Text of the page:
To help me debug and visualize an AngularJS page I was developing, I used the O2’s Window Handle Hijack technique to insert an Chrome window inside VisualStudio 2010.
Here it is in action:
On the right you can see a full chrome window, inserted inside a VisualStudio dockable pane.
On the left you can see the AngularJs file (rendered from a RazorSharp template) that I can edit and quickly view its output on the right-hand-side Chrome window (with no web recompilation needed)
To create this, I searched in O2 Platform for the Util - Win32 Window Handle Hijack (simple).h2 script
which looks like this:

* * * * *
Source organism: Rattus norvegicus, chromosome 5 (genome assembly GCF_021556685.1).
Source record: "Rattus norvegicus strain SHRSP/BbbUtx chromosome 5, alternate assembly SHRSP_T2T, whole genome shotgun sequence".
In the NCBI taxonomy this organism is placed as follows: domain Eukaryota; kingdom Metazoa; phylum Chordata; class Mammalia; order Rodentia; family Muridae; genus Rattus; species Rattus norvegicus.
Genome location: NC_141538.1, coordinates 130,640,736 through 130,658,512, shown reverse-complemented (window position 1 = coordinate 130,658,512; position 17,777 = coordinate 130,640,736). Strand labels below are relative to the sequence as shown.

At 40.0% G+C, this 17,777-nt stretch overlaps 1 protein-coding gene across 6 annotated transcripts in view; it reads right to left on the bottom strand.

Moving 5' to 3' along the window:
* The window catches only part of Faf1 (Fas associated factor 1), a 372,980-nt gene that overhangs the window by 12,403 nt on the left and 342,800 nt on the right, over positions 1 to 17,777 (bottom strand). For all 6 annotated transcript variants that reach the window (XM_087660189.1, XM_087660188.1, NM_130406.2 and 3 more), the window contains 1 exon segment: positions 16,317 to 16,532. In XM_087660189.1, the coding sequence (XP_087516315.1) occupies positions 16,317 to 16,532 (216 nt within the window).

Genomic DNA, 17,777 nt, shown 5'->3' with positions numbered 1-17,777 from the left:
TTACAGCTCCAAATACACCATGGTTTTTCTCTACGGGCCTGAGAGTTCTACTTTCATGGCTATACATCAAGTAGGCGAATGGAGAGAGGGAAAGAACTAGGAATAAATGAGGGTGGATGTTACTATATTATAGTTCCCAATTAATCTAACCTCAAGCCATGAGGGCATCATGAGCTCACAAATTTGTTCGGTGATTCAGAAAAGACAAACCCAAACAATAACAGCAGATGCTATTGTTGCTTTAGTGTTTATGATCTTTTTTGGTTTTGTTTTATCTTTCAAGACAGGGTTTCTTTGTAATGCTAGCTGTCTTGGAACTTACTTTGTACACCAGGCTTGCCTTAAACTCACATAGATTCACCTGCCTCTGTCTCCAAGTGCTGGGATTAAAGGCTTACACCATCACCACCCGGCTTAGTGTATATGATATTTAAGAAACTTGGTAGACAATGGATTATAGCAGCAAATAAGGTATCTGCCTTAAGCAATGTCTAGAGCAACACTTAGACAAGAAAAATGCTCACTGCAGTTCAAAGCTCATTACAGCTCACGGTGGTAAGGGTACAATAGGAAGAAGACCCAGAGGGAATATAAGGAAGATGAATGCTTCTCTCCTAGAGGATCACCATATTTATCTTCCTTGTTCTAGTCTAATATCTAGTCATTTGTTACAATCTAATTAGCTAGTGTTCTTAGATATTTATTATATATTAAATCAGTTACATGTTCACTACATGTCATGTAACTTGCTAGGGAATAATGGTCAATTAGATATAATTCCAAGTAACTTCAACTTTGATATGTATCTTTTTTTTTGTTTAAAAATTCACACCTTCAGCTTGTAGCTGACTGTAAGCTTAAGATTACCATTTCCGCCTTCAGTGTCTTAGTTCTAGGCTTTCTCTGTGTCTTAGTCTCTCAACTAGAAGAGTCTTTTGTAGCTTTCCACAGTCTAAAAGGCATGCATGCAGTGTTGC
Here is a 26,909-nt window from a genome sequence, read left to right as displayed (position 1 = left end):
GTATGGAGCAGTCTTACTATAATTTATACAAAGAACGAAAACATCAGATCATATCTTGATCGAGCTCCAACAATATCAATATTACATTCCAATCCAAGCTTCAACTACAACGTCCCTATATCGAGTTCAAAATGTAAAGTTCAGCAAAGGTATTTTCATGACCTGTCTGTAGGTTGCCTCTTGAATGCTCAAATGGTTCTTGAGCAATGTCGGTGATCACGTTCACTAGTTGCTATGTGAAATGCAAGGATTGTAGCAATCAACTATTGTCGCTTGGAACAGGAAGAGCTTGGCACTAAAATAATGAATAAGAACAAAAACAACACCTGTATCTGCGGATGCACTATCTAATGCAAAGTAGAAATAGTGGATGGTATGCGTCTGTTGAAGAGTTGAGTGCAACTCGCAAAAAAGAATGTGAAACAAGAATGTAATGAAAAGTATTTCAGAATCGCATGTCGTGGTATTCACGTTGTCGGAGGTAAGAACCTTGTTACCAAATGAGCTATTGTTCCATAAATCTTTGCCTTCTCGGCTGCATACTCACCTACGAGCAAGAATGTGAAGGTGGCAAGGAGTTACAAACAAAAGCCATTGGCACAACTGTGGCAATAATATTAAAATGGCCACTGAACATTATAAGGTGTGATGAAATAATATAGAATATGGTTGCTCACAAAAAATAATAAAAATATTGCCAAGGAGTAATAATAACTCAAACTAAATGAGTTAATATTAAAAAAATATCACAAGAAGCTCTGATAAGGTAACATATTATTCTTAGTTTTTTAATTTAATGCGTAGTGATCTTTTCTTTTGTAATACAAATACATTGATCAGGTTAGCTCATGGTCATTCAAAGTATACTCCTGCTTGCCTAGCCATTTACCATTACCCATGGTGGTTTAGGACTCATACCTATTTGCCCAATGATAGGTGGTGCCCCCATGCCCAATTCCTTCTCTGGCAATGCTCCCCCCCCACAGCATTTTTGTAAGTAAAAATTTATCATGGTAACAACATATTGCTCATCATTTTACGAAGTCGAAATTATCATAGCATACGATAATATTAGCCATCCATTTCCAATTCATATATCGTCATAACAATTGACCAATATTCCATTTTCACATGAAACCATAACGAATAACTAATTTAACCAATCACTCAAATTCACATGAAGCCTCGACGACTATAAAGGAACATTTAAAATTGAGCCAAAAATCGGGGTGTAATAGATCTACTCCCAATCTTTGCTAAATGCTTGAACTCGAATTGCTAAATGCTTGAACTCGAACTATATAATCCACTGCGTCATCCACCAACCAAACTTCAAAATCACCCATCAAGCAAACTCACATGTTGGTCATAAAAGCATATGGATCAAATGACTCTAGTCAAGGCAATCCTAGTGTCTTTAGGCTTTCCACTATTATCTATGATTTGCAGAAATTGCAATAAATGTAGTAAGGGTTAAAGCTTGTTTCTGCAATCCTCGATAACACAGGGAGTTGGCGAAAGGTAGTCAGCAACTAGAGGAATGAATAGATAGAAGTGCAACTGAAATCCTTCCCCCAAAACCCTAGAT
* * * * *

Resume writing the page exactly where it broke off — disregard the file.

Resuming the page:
Had a look at its source code to see how it was created (note the Extension Method add_Handle_HijackGui ):
Then inside a VisualStudio, I opened a C# REPL script:
This gave me access to the VisualStudio_2010 API
where I can use the Extension Method add_Handle_HijackGui
to create a native VisualStudio pane with the Windows Handle Hijack Gui
With this GUI, we can grab any Window's Window, by dragging the target icon (top left) into the window we want to use/hijack:
Tip: before Hikacking a window, it is a good idea to take a screenshot and see if we have the right one:
Once we’re sure, just hit the Hijack link, and we will have have a fully functional Chrome window that we can place anywhere inside VisualStudio's GUI.
For example, we can place it in the documents area as one of the source code files
(tip: double click on the ‘Hijacked Window/Control’ text to hide the hijack controls)
As a final example, here is what it looks like if we just Hijack the browser’s website window (without the navigation and top bars)